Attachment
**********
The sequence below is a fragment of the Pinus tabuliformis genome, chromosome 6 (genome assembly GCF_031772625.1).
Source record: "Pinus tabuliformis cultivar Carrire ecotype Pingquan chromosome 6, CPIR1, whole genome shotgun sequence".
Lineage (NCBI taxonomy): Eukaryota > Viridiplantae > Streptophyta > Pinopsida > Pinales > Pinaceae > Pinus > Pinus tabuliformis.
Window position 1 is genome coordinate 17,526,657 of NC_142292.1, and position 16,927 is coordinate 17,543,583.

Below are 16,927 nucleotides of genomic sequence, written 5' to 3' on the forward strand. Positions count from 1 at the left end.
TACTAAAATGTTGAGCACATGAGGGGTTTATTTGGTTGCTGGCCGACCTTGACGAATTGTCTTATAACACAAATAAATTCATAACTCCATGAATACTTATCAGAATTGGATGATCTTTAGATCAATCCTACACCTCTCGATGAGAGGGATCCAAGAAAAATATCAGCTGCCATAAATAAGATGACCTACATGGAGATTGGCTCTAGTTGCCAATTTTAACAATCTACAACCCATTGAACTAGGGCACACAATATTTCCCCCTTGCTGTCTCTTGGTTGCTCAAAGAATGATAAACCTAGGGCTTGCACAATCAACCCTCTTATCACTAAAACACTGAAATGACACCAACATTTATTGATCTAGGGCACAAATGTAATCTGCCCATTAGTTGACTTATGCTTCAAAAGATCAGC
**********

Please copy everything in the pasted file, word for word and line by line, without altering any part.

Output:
The sequence below is a fragment of the Pinus tabuliformis genome, chromosome 6 (genome assembly GCF_031772625.1).
Source record: "Pinus tabuliformis cultivar Carrire ecotype Pingquan chromosome 6, CPIR1, whole genome shotgun sequence".
Lineage (NCBI taxonomy): Eukaryota > Viridiplantae > Streptophyta > Pinopsida > Pinales > Pinaceae > Pinus > Pinus tabuliformis.
Window position 1 is genome coordinate 17,526,657 of NC_142292.1, and position 16,927 is coordinate 17,543,583.

Below are 16,927 nucleotides of genomic sequence, written 5' to 3' on the forward strand. Positions count from 1 at the left end.
TACTAAAATGTTGAGCACATGAGGGGTTTATTTGGTTGCTGGCCGACCTTGACGAATTGTCTTATAACACAAATAAATTCATAACTCCATGAATACTTATCAGAATTGGATGATCTTTAGATCAATCCTACACCTCTCGATGAGAGGGATCCAAGAAAAATATCAGCTGCCATAAATAAGATGACCTACATGGAGATTGGCTCTAGTTGCCAATTTTAACAATCTACAACCCATTGAACTAGGGCACACAATATTTCCCCCTTGCTGTCTCTTGGTTGCTCAAAGAATGATAAACCTAGGGCTTGCACAATCAACCCTCTTATCACTAAAACACTGAAATGACACCAACATTTATTGATCTAGGGCACAAATGTAATCTGCCCATTAGTTGACTTATGCTTCAAAAGATCAGC